The present painting series of Okazaki dates back to 1992. The colors on the plane that scatter at random seem as though they just happen to be stationary, clinging to the raw canvas only for a moment. Nevertheless the various color qualities, the gluey amberlike transparent mass, the mat opaque quality and the ground coat which is actually covered by a transparent acryl, are all created by adjusting the acryl medium.
Their contingent look also derives from the complex and compound state that the touches on the plane show. The movements that they display are by no means equal. A pouring on the horizontally laid canvas, edges imposed by brushes or knives, shapes cut out of mold... multiple groups of touches that abruptly change their direction and scale thus coexist on the plane as if containing each other.Therefore, the plane cannot be reduced to a single gesture nor to a physical force, being far from the all-over uniformity of the so called "modernist.” But it is neither a simple disorder, and by staring it for a while one becomes aware of the rigorous, so to speak, mathematical correspondence set up between the touches.
The crossing of contingency and necessity. The relation referred to here is not to abstract expressionism, but rather to Cézanne or Fauvism. The sudden modulation of color, touch and scale often seen in paintings of Cézanne, are a display of the regulation imposed by the represented objects. The effect of demands or interferences from models assumed externally, appear as sudden modulations on the plane. It is the very objects that guide the gaze and force the various appearance, each one disparate from the others, to be pierced into one, working as a kind of regulative principle that makes the complex organization of the plane possible.
It is not that Okazaki's pieces have objects to represent. They are not so-called figurative paintings and the function that color had played in a Fauvism painting is reconstructed here as a structure found in music, architecture or language. If, in the case of Cézanne, the objects were actually produced by the modulation of touches or colors, this is also the characteristic of a structure common to music and linguistic expression. What is discovered upon Okazaki's plane are various "counterpoints.” Not only the contour, but also the density and even the movement are transcribed through the same touches. A touch with its colors modulated, scales altered, and turned upside-down, goes back and forth freely and is repeated between one or two planes.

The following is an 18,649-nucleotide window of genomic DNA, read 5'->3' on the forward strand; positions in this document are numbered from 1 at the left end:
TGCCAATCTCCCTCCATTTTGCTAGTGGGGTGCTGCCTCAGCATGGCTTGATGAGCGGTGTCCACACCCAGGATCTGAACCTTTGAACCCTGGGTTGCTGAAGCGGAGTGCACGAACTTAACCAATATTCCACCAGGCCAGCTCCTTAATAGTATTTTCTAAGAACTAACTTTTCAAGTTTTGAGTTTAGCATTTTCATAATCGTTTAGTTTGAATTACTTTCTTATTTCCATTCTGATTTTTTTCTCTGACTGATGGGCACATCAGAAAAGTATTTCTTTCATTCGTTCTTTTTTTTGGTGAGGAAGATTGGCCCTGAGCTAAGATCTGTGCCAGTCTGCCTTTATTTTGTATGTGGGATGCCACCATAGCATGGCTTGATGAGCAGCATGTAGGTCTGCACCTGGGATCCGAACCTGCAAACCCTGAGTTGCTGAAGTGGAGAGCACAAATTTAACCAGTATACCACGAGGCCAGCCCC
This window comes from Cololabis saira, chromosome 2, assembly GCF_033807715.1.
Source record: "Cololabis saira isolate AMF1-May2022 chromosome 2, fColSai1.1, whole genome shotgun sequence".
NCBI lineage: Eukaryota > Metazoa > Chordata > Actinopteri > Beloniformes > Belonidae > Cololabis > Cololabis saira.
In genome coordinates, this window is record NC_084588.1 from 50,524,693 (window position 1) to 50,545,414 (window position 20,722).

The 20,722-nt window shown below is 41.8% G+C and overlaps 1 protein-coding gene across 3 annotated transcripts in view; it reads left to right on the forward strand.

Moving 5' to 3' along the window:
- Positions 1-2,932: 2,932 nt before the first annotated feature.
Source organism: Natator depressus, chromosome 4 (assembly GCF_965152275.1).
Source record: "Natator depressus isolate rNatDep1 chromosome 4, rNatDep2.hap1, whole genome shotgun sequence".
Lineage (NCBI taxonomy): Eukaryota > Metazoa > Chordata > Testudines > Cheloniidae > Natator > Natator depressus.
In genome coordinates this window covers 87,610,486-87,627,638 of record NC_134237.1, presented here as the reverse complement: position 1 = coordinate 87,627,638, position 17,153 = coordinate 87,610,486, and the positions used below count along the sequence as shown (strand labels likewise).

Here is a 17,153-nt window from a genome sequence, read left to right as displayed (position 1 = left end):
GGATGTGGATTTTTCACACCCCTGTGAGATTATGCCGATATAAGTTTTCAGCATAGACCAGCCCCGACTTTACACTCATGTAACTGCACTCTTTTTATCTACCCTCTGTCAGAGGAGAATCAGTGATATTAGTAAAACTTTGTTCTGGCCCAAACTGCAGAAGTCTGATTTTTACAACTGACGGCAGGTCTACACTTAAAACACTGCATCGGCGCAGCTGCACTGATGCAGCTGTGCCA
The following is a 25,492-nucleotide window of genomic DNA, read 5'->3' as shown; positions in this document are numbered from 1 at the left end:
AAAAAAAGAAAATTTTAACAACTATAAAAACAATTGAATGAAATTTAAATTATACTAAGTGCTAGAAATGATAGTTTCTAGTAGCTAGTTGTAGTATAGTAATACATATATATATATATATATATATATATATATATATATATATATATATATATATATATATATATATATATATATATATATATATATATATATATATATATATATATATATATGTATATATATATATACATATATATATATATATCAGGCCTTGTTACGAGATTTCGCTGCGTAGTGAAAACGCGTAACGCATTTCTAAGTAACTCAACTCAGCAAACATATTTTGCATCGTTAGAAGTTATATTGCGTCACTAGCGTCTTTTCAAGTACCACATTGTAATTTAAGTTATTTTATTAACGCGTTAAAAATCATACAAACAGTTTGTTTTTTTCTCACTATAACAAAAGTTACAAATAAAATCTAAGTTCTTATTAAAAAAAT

A touch is not located upon a singular fixed plane. Colors shown by touches imply a virtual plane every time but immediately raise a different one by combining with other colors. For example, a touch that is on the left plane is sometimes felt as on the right. Thus by turning our gaze in succession, multiple virtual planes occur switching one after another just as a polyphony, colors brimming with heaped up or pressed up materiality. But it can be said that what is thoroughly lacking in these countless possible planes is rather the very plane as a physical existence. What occurs is therefore an event created by the vision, a sequence as a chain of events.
The paintings of Okazaki often bear oddly long sentences for its title, with such complexity comparable to the picture plane. For example, the title of a diptych piece corresponds to a pair of sentences of the same length, in which words and sentences are repeated modulating its diction, gender, tense and so on. In this way, words weakened in their referential function are connected one after another, forming sentences even with a narrative, bringing to light an accumulated spatial order. Whereas titles of singular nouns, or "untitled" often converges the plane into a single representation, Okazaki's title sentences once detaches the two series of representation that are painting and language. Nevertheless, different paradigms of the plane and the title meet unexpectedly. This encounter, made possible by the complex structure of the title, designates the event that occurs to the plane and the title.
Text : Yoshiharu Ishioka